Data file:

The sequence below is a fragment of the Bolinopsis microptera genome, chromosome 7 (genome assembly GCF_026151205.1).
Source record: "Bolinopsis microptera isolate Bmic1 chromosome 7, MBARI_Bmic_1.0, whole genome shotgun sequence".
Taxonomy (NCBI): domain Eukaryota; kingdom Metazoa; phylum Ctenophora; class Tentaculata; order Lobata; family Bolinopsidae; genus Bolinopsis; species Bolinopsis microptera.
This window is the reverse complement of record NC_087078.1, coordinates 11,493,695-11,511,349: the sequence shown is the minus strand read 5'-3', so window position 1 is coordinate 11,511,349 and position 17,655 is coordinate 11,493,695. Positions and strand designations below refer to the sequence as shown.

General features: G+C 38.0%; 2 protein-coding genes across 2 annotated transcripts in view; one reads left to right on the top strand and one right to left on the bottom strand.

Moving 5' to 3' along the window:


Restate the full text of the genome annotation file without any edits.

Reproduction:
The sequence below is a fragment of the Bolinopsis microptera genome, chromosome 7 (genome assembly GCF_026151205.1).
Source record: "Bolinopsis microptera isolate Bmic1 chromosome 7, MBARI_Bmic_1.0, whole genome shotgun sequence".
Taxonomy (NCBI): domain Eukaryota; kingdom Metazoa; phylum Ctenophora; class Tentaculata; order Lobata; family Bolinopsidae; genus Bolinopsis; species Bolinopsis microptera.
This window is the reverse complement of record NC_087078.1, coordinates 11,493,695-11,511,349: the sequence shown is the minus strand read 5'-3', so window position 1 is coordinate 11,511,349 and position 17,655 is coordinate 11,493,695. Positions and strand designations below refer to the sequence as shown.

General features: G+C 38.0%; 2 protein-coding genes across 2 annotated transcripts in view; one reads left to right on the top strand and one right to left on the bottom strand.

Moving 5' to 3' along the window: